Summary of Chronicle of a Pandemic Foretold

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The European Union was woefully unprepared to manage the COVID-19 pandemic, even though alarm bells started ringing in 2003, with the emergence of the SARS coronavirus. In this focused investigation of preparedness failures, policy experts Andrea Renda and Rosa J. Castro glean preliminary lessons for the future governance of public health crises. They recommend that economic policy focus on resilience, and they offer useful criteria for crisis responses that could improve current outcomes as well as those likely to follow.

About the Authors

Andrea Renda is a department director at the Centre for Economic Policy Studies. Rosa J. Castro is a policy officer at the Federation of the European Academies of Medicine.

 

Summary

Since 2005, health experts have advised of the risks of a pandemic.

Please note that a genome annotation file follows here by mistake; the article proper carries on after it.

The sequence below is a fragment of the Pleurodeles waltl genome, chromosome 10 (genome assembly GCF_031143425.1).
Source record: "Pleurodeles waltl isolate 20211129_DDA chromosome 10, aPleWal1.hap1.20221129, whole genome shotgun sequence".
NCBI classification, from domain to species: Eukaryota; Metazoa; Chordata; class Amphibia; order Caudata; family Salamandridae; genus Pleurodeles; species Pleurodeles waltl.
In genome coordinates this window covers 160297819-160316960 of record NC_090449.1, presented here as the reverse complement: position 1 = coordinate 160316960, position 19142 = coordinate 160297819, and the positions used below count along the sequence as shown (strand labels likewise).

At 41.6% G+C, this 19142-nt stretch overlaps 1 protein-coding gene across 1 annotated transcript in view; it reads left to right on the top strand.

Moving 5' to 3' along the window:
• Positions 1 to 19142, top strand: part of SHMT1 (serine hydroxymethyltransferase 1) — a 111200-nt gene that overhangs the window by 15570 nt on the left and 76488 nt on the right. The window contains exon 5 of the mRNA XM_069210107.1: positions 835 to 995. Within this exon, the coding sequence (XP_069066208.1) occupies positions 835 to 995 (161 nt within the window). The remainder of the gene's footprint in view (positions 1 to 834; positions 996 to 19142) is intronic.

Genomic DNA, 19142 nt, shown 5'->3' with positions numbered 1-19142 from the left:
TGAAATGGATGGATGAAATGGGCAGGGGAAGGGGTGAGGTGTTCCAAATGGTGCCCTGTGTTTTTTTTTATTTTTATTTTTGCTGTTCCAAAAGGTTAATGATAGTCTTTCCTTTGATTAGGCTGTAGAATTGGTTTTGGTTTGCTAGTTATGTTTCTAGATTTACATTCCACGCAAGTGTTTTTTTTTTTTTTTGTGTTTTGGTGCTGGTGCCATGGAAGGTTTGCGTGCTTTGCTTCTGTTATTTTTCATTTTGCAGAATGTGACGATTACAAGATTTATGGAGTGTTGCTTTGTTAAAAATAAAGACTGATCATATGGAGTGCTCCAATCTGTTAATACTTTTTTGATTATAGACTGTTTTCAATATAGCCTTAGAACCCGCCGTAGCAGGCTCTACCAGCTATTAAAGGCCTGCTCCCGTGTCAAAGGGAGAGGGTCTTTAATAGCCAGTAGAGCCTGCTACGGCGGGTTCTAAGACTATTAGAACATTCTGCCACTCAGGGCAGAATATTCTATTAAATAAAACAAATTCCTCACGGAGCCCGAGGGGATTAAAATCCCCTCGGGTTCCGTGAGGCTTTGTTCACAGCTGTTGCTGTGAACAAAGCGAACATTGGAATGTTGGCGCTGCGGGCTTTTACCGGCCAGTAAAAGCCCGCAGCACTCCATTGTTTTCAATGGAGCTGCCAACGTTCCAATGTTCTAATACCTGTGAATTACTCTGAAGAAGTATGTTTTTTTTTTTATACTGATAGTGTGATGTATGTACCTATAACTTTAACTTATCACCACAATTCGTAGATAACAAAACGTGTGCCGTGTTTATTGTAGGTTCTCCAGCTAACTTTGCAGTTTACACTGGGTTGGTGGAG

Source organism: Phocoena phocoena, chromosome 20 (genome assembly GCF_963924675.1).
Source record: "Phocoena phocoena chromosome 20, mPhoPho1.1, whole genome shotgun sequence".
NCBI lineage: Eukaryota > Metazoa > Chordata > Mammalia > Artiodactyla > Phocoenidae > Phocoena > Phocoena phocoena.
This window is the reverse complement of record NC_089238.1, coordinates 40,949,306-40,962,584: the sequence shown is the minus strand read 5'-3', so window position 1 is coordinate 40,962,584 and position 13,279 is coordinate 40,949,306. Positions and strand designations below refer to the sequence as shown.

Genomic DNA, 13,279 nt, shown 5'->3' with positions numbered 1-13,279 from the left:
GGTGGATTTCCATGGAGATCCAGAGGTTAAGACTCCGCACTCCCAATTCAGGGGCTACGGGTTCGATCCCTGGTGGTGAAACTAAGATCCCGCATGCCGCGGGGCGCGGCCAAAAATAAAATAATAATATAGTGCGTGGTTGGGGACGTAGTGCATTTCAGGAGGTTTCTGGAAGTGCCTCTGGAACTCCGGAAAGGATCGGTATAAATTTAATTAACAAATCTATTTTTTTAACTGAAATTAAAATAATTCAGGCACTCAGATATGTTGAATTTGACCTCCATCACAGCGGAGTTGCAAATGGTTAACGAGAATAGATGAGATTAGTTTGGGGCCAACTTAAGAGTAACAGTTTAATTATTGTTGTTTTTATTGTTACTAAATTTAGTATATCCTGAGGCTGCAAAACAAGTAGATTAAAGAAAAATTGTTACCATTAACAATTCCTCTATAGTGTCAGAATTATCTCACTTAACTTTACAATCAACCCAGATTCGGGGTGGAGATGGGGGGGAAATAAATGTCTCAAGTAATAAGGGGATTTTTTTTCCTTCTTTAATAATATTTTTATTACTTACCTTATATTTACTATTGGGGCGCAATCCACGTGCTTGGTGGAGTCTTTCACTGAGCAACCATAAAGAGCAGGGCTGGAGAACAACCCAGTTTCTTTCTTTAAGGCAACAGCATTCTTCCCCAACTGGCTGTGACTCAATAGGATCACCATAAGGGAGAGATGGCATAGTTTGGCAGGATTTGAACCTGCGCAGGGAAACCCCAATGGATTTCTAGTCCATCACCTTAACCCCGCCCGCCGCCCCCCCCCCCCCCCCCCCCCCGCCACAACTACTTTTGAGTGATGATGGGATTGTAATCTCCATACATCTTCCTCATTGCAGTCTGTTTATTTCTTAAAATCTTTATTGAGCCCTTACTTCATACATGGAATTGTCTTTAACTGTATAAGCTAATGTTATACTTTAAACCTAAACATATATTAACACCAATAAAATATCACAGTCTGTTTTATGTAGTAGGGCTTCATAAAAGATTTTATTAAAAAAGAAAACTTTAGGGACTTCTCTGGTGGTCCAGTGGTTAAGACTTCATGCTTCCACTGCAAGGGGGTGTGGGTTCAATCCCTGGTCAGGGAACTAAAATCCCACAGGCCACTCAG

Many assert that the novel coronavirus contagion was unpredictable. But a scientific community of researchers, journalists, and heads of government health agencies and NGOs began issuing dire warnings about potentially catastrophic pathogens in 2005. Those alerts continued periodically through to the fall of 2019, when the World Health Organization cautioned of the many weaknesses in global preparedness to deal with a pandemic.

The SARS scare in 2003 prompted the European Union to establish the European Centre for Disease Control (ECDC) to bolster...


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